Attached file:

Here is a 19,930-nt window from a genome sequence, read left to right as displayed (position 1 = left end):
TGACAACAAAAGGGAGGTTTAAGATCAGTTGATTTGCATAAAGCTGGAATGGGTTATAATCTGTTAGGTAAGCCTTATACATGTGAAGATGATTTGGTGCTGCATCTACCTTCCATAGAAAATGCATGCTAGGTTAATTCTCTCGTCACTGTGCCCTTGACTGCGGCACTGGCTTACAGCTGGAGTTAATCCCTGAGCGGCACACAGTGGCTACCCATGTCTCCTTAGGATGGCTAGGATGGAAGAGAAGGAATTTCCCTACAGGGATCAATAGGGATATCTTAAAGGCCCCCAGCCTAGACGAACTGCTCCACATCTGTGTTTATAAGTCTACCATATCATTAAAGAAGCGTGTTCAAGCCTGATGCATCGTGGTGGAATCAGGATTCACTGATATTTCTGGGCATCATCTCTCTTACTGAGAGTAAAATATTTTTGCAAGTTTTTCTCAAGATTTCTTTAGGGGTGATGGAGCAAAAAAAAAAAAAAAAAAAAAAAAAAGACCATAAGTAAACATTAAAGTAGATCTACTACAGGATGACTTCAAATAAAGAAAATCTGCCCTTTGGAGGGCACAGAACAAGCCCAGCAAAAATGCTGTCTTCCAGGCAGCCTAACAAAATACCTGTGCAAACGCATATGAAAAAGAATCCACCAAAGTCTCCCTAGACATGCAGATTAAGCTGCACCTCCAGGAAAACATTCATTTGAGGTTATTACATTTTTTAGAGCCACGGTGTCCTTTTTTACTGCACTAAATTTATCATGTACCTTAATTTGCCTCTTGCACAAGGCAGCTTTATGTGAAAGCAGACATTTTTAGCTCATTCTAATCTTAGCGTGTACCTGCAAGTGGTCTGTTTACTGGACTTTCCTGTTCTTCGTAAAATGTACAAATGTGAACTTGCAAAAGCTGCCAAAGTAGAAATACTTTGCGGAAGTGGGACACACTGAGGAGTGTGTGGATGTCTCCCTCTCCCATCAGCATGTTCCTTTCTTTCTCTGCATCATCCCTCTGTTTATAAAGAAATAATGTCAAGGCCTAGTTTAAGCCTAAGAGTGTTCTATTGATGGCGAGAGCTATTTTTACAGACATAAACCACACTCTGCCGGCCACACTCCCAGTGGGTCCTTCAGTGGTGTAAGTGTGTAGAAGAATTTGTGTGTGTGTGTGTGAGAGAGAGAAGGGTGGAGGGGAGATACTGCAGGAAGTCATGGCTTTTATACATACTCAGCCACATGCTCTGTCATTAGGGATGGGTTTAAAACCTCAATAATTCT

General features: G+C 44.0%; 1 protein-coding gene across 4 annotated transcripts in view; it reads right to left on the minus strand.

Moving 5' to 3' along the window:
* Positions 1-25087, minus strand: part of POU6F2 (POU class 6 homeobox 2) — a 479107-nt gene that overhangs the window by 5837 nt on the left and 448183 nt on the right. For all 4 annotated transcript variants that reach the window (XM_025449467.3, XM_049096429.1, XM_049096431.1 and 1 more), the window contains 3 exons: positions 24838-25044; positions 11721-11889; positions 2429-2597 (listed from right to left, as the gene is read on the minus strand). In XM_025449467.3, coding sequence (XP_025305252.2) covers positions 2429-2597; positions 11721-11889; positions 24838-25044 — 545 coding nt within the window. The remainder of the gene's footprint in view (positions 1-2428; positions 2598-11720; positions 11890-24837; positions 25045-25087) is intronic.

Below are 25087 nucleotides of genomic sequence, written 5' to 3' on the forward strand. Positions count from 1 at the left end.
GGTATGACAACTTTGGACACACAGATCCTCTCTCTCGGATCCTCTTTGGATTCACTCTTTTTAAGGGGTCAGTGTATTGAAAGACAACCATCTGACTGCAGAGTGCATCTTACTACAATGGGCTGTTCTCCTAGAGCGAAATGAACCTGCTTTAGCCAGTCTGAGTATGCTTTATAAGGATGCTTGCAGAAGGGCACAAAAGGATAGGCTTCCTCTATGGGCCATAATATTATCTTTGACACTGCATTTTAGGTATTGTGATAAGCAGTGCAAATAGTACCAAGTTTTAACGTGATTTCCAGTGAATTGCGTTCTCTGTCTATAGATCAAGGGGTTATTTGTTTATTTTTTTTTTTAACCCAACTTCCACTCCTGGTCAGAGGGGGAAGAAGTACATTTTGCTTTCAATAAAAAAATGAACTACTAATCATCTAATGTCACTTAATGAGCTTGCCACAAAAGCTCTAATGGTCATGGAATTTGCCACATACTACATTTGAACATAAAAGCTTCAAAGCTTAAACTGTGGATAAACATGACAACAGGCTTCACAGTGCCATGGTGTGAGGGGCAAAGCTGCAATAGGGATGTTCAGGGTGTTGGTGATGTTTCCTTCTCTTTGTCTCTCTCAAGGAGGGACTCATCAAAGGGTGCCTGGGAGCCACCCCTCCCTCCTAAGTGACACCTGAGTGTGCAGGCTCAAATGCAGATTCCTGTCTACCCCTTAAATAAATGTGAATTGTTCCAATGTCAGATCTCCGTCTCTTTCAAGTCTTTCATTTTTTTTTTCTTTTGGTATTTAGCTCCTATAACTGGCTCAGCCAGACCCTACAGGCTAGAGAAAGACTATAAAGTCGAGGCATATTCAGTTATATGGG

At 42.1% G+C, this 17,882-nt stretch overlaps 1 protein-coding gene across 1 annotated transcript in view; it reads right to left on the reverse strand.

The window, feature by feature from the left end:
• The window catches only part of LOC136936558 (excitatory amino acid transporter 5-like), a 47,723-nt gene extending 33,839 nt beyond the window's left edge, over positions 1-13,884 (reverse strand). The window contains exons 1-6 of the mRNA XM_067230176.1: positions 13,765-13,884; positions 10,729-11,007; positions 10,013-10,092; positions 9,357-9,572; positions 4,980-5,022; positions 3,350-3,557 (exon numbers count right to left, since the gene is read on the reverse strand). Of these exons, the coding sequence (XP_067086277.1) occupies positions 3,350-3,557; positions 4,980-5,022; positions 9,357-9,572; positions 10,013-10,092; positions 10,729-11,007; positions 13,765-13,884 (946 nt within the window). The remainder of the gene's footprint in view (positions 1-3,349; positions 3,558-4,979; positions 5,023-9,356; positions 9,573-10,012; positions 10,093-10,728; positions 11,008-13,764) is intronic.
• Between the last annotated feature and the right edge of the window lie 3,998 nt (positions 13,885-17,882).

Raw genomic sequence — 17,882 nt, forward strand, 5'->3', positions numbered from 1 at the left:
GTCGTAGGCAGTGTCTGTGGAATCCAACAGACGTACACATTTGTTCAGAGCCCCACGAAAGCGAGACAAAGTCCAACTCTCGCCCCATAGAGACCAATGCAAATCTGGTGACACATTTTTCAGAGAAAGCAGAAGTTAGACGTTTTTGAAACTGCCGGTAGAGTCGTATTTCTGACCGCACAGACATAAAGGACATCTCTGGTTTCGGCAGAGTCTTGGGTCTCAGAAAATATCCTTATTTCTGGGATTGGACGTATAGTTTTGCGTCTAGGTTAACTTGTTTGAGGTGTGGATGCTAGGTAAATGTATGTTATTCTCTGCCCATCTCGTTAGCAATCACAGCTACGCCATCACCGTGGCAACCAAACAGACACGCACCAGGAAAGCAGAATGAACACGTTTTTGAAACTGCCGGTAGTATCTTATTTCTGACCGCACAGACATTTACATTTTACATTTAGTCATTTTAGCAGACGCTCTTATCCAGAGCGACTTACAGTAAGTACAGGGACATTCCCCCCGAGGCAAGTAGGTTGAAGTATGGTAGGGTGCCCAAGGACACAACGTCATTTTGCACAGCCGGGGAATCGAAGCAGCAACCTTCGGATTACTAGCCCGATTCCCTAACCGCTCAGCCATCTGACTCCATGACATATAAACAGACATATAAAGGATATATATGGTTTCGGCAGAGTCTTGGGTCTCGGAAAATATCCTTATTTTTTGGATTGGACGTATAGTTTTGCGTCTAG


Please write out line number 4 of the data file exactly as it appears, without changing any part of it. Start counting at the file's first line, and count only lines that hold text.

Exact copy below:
Moving 5' to 3' along the window: